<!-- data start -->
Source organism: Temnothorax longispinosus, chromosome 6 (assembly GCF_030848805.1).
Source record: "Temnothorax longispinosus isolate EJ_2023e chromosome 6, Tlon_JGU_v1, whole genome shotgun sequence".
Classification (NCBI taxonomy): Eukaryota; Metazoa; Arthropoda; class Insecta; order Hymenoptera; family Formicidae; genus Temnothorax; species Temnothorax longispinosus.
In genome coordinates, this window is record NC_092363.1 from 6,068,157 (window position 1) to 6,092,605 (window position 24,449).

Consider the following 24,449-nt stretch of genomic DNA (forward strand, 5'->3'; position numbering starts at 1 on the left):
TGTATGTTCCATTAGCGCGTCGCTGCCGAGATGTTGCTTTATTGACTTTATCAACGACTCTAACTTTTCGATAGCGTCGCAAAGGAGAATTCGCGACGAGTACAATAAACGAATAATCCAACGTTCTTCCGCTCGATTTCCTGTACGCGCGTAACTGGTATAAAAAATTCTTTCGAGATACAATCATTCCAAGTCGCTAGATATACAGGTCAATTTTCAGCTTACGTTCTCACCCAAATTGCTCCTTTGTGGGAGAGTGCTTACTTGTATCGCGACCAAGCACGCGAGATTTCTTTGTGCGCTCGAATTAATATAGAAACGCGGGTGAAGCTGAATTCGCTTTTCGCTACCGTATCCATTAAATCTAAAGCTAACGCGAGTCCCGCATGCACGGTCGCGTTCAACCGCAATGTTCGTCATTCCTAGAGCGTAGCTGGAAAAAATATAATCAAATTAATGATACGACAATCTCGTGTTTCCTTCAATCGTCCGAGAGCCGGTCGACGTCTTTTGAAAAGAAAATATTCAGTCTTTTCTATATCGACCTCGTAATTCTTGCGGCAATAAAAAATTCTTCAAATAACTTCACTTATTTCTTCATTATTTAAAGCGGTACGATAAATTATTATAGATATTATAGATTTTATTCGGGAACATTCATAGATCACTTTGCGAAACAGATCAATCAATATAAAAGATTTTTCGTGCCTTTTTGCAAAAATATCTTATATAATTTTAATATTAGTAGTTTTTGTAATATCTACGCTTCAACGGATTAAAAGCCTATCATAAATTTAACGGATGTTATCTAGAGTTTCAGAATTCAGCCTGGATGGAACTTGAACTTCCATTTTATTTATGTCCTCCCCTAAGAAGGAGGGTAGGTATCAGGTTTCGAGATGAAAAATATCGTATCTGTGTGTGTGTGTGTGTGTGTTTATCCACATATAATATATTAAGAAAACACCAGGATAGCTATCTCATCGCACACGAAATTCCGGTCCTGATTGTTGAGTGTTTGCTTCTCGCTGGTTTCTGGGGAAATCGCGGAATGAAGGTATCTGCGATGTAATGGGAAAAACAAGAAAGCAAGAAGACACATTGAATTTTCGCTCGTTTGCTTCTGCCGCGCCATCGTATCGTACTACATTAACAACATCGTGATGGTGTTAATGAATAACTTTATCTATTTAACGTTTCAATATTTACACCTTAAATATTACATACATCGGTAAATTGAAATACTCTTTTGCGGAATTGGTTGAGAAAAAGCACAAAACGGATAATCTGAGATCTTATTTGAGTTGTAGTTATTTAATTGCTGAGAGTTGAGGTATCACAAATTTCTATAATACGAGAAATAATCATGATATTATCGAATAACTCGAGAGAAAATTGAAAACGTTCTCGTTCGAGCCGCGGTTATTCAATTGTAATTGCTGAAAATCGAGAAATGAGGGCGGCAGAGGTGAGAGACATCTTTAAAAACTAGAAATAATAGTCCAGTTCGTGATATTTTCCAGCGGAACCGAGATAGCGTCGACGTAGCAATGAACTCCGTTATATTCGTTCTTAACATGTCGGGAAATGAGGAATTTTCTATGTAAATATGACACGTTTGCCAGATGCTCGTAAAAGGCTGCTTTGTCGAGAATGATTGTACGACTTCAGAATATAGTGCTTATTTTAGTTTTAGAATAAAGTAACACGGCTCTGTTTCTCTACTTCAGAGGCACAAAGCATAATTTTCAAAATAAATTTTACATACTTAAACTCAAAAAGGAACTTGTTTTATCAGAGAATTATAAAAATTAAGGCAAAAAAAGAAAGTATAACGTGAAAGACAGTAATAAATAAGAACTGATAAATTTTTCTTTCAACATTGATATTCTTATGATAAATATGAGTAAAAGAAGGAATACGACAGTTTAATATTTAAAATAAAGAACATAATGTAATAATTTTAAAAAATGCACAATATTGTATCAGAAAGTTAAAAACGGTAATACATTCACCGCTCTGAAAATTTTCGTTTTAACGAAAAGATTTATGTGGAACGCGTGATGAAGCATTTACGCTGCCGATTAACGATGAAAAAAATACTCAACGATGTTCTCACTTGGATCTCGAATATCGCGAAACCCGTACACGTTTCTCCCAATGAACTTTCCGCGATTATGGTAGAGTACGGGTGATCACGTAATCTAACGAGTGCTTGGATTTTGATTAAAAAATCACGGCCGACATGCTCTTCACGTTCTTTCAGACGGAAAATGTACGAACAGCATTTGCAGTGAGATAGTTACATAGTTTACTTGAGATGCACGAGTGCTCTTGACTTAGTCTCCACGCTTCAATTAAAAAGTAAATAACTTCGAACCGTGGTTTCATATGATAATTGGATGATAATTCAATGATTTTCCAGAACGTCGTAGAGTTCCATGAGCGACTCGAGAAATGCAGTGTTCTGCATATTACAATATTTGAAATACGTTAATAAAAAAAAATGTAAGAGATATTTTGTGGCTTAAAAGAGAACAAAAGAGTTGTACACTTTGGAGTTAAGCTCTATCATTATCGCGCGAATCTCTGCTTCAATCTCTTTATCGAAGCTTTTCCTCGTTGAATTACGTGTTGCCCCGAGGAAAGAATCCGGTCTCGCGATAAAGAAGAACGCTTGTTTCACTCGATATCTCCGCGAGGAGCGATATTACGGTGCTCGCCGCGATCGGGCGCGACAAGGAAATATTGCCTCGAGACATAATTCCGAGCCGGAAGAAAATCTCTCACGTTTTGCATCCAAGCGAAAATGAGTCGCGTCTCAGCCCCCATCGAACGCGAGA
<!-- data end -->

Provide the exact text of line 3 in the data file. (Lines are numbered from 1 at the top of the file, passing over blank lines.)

Classification (NCBI taxonomy): Eukaryota; Metazoa; Arthropoda; class Insecta; order Hymenoptera; family Formicidae; genus Temnothorax; species Temnothorax longispinosus.